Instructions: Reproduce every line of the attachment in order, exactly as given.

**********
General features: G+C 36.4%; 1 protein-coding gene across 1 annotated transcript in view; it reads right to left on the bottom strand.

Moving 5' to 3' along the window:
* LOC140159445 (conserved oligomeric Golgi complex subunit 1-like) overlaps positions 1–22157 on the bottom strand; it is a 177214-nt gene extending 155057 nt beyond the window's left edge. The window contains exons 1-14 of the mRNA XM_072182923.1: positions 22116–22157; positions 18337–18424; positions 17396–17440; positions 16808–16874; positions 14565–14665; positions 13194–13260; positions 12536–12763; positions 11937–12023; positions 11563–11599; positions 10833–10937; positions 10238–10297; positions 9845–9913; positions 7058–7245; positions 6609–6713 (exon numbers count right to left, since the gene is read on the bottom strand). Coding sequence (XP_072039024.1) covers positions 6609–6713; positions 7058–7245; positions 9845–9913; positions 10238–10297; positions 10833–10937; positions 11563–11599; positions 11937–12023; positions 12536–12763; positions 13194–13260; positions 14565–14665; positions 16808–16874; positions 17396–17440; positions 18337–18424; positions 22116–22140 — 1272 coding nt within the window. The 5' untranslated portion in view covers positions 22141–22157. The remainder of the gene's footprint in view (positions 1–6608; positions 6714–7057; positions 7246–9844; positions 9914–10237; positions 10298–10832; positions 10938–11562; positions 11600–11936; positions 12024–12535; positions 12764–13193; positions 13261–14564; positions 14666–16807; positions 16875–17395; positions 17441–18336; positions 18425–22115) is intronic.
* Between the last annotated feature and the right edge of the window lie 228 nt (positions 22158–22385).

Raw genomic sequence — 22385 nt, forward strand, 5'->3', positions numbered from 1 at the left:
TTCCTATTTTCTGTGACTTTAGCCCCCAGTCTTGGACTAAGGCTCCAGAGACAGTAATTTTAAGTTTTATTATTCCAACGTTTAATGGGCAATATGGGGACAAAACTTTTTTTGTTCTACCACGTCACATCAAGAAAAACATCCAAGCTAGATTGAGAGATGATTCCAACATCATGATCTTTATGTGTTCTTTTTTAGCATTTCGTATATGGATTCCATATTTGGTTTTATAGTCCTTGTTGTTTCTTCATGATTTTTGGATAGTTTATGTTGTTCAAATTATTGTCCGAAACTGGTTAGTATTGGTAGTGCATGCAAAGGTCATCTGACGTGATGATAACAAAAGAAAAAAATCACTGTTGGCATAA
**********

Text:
General features: G+C 36.4%; 1 protein-coding gene across 1 annotated transcript in view; it reads right to left on the bottom strand.

Moving 5' to 3' along the window:
* LOC140159445 (conserved oligomeric Golgi complex subunit 1-like) overlaps positions 1–22157 on the bottom strand; it is a 177214-nt gene extending 155057 nt beyond the window's left edge. The window contains exons 1-14 of the mRNA XM_072182923.1: positions 22116–22157; positions 18337–18424; positions 17396–17440; positions 16808–16874; positions 14565–14665; positions 13194–13260; positions 12536–12763; positions 11937–12023; positions 11563–11599; positions 10833–10937; positions 10238–10297; positions 9845–9913; positions 7058–7245; positions 6609–6713 (exon numbers count right to left, since the gene is read on the bottom strand). Coding sequence (XP_072039024.1) covers positions 6609–6713; positions 7058–7245; positions 9845–9913; positions 10238–10297; positions 10833–10937; positions 11563–11599; positions 11937–12023; positions 12536–12763; positions 13194–13260; positions 14565–14665; positions 16808–16874; positions 17396–17440; positions 18337–18424; positions 22116–22140 — 1272 coding nt within the window. The 5' untranslated portion in view covers positions 22141–22157. The remainder of the gene's footprint in view (positions 1–6608; positions 6714–7057; positions 7246–9844; positions 9914–10237; positions 10298–10832; positions 10938–11562; positions 11600–11936; positions 12024–12535; positions 12764–13193; positions 13261–14564; positions 14666–16807; positions 16875–17395; positions 17441–18336; positions 18425–22115) is intronic.
* Between the last annotated feature and the right edge of the window lie 228 nt (positions 22158–22385).

Raw genomic sequence — 22385 nt, forward strand, 5'->3', positions numbered from 1 at the left:
TTCCTATTTTCTGTGACTTTAGCCCCCAGTCTTGGACTAAGGCTCCAGAGACAGTAATTTTAAGTTTTATTATTCCAACGTTTAATGGGCAATATGGGGACAAAACTTTTTTTGTTCTACCACGTCACATCAAGAAAAACATCCAAGCTAGATTGAGAGATGATTCCAACATCATGATCTTTATGTGTTCTTTTTTAGCATTTCGTATATGGATTCCATATTTGGTTTTATAGTCCTTGTTGTTTCTTCATGATTTTTGGATAGTTTATGTTGTTCAAATTATTGTCCGAAACTGGTTAGTATTGGTAGTGCATGCAAAGGTCATCTGACGTGATGATAACAAAAGAAAAAAATCACTGTTGGCATAA